"Re-projecting" is something I would occasionally do early in the season at my old blog (at least in 2009; I don't remember whether I did it again in 2010). The basic idea is this: we know, or should know, that no matter how convincing a player's performance is after 18 or 20 or 30 games, his performance over the last several years -- adjusted for age, park, etc., as the various projection systems do -- tell us a lot more than these first few weeks do about how he's likely to perform over the next 120-plus games.
But the other thing about these early games, of course, is that they still count. Any given player is likely to match his projection from here on out, but these first few weeks still happened, and will impact his overall numbers. So what I did, and what I'm going to do again with one player right now, is look at one player with a particularly surprising start to the season, apply the projections to the rest of the season, and take a look at where his end-of-the-year numbers might end up.
The system I'm going to continue using is PECOTA -- not because I think it's better than the rest, but because I think they're all pretty fungible, and Baseball Prospectus puts nice descriptive words alongside their numbers (and, now, because I know and like a bunch of these BPro guys).
And the player is Jose Bautista.
After a phenomenal 2010 in which his majors-leading 54 homers was nearly three and a half times his previous career high, this was a particularly tough assignment for PECOTA, so maybe this isn't fair, but what PECOTA saw was this: .253/.357/.479, 25 HR, 73 R, 74 RBI, 73 BB, 102 K. That's in only 548 PA, though, which reflects his part-time usage prior to 2010. If we adjust to 650 PA, he gets 30 HR, 88 RBI, 87 R, 87 BB, and 121 strikeouts.
Of course, he's come out of the gate even better than he ever looked in 2010 (and he had some great months, just not this great). Even after a 1-for-4 yesterday (which did include a double, a walk and 2 RBIs), Bautista's hitting .356/.515/.767, with 8 homers, 13 RBI, 24 walks and 16 Ks. Through Tuesday -- and, as far as I can tell, through Wednesday -- he led the American League in batting average, on-base percentage, slugging percentage, walks and home runs, and runs scored (though, curiously, he's still off the top ten in RBI).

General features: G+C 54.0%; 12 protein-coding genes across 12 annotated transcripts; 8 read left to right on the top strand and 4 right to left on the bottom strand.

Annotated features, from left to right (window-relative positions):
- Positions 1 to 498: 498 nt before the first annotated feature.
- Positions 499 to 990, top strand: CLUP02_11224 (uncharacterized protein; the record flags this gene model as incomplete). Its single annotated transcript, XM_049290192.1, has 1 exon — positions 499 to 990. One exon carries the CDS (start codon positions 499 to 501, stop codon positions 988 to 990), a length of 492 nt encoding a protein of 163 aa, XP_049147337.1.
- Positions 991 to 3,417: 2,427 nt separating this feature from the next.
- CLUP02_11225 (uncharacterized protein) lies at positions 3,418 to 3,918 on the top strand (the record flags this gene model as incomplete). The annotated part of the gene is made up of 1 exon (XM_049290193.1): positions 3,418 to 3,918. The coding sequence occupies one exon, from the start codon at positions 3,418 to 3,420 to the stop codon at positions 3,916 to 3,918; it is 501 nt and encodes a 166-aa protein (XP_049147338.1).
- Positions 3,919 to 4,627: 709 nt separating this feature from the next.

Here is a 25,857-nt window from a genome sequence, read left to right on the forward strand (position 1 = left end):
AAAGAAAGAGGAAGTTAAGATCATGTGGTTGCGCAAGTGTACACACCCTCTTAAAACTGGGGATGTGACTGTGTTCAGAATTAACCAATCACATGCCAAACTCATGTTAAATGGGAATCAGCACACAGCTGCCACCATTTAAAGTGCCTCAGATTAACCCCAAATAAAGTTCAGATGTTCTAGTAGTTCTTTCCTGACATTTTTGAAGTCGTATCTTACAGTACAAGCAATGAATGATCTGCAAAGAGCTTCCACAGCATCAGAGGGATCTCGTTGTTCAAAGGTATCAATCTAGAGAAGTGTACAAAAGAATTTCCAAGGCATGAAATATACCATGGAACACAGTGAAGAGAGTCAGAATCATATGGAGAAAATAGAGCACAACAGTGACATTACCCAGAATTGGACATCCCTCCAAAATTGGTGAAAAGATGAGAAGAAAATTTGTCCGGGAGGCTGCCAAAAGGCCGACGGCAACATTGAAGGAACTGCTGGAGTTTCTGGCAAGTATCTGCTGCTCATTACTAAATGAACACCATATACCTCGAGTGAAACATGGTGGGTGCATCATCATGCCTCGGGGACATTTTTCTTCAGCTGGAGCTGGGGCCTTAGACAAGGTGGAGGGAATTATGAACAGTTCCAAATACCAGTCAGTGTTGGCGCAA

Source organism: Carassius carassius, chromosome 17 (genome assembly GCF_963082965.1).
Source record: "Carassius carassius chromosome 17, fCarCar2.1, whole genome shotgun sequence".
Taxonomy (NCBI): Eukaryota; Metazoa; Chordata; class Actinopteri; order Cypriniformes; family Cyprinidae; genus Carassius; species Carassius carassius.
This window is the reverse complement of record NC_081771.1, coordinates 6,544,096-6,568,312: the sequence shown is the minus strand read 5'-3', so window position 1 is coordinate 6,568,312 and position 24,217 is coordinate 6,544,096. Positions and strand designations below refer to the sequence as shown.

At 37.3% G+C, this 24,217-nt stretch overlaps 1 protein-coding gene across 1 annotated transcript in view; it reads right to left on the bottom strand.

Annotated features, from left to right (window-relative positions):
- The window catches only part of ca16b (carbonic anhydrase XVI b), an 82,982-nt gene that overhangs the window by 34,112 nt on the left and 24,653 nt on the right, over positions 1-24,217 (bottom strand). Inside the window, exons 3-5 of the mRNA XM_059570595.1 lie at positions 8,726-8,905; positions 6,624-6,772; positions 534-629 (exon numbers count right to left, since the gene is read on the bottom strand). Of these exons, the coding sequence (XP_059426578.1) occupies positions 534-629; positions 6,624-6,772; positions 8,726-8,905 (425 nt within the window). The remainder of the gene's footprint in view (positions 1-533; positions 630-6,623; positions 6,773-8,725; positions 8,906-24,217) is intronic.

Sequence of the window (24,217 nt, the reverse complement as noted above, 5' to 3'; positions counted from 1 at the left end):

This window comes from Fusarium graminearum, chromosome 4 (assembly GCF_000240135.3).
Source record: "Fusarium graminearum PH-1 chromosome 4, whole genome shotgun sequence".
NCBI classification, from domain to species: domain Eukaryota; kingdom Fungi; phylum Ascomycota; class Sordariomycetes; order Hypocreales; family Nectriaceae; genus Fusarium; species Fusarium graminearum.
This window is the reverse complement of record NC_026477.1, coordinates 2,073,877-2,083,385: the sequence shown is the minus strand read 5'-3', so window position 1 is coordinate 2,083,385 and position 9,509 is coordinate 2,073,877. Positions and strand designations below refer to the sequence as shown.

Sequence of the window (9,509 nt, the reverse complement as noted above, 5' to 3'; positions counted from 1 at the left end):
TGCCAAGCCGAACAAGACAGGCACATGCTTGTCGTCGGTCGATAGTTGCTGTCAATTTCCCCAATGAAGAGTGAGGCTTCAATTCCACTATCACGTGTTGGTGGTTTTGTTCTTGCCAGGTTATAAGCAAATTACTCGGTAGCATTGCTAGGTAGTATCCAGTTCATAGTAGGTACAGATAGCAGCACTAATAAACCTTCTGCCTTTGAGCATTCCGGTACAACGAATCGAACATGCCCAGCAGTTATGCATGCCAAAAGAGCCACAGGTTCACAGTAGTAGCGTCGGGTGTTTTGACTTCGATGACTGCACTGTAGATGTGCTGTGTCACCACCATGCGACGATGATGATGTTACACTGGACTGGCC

At this point, it seems likely that he's made some significant improvements and simply isn't the same hitter he was when he put up most of the numbers PECOTA is relying on. So realistically, he's probably better than this...but he might also just be having a good eight or so months of baseball. So if he just matches his PECOTA projection from here on out and totals 650 PA*, here's what his final line might look like:
.267/.375/.505, 33 HR, 87 RBI, 95 R, 96 BB, 118 K
*I actually just added his full projection on to his current numbers, since I'm adding 102 PA to the projection and he has 97. I didn't think it was worth adding the extra 0.7% in.
So really, given his 2010 and his start to 2011, that line would be pretty disappointing. It's also still a significant boost over his original projection, though, and if you assume that he gets hurt and does end up with just 548 PA, the rate stats start to look a lot better. I think it's likely that Bautista ends up a lot better than that, and maybe continues to be one of the best hitters in the league for the next couple years, even if he doesn't lead the league in all those categories.
It's a pretty silly exercise, really, but the point is that Bautista may really not be any better than his projections, but it's already very likely that his 2011 numbers will be.